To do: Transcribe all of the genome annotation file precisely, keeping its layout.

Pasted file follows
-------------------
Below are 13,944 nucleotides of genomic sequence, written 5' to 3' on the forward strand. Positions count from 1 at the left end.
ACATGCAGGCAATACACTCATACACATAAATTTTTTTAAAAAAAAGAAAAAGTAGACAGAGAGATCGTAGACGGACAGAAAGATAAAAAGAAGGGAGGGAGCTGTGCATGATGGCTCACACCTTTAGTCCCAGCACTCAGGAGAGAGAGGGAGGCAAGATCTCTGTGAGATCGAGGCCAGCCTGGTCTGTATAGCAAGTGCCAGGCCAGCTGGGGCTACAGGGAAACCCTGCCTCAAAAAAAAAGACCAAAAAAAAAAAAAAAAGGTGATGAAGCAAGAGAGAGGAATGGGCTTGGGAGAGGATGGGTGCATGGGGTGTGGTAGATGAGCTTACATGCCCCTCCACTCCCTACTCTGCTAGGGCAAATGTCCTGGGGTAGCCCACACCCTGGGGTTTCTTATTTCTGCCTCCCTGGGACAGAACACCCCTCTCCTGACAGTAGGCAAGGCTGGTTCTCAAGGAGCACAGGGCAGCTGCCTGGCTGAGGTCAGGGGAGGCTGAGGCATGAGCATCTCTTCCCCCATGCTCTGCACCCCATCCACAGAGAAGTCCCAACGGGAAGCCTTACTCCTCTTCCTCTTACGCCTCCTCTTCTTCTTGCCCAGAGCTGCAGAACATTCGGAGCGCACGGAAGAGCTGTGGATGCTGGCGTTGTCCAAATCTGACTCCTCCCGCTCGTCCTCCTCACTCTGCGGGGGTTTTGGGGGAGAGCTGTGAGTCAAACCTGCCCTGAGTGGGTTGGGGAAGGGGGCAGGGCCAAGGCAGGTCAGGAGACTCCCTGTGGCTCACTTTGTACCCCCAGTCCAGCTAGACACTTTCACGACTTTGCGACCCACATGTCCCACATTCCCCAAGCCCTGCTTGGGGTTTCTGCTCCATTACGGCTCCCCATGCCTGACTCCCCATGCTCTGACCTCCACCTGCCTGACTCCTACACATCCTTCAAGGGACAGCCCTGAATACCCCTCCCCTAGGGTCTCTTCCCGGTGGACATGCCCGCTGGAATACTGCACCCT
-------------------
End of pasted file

Below are 13,944 nucleotides of genomic sequence, written 5' to 3' on the forward strand. Positions count from 1 at the left end.
ACATGCAGGCAATACACTCATACACATAAATTTTTTTAAAAAAAAGAAAAAGTAGACAGAGAGATCGTAGACGGACAGAAAGATAAAAAGAAGGGAGGGAGCTGTGCATGATGGCTCACACCTTTAGTCCCAGCACTCAGGAGAGAGAGGGAGGCAAGATCTCTGTGAGATCGAGGCCAGCCTGGTCTGTATAGCAAGTGCCAGGCCAGCTGGGGCTACAGGGAAACCCTGCCTCAAAAAAAAAGACCAAAAAAAAAAAAAAAAGGTGATGAAGCAAGAGAGAGGAATGGGCTTGGGAGAGGATGGGTGCATGGGGTGTGGTAGATGAGCTTACATGCCCCTCCACTCCCTACTCTGCTAGGGCAAATGTCCTGGGGTAGCCCACACCCTGGGGTTTCTTATTTCTGCCTCCCTGGGACAGAACACCCCTCTCCTGACAGTAGGCAAGGCTGGTTCTCAAGGAGCACAGGGCAGCTGCCTGGCTGAGGTCAGGGGAGGCTGAGGCATGAGCATCTCTTCCCCCATGCTCTGCACCCCATCCACAGAGAAGTCCCAACGGGAAGCCTTACTCCTCTTCCTCTTACGCCTCCTCTTCTTCTTGCCCAGAGCTGCAGAACATTCGGAGCGCACGGAAGAGCTGTGGATGCTGGCGTTGTCCAAATCTGACTCCTCCCGCTCGTCCTCCTCACTCTGCGGGGGTTTTGGGGGAGAGCTGTGAGTCAAACCTGCCCTGAGTGGGTTGGGGAAGGGGGCAGGGCCAAGGCAGGTCAGGAGACTCCCTGTGGCTCACTTTGTACCCCCAGTCCAGCTAGACACTTTCACGACTTTGCGACCCACATGTCCCACATTCCCCAAGCCCTGCTTGGGGTTTCTGCTCCATTACGGCTCCCCATGCCTGACTCCCCATGCTCTGACCTCCACCTGCCTGACTCCTACACATCCTTCAAGGGACAGCCCTGAATACCCCTCCCCTAGGGTCTCTTCCCGGTGGACATGCCCGCTGGAATACTGCACCCT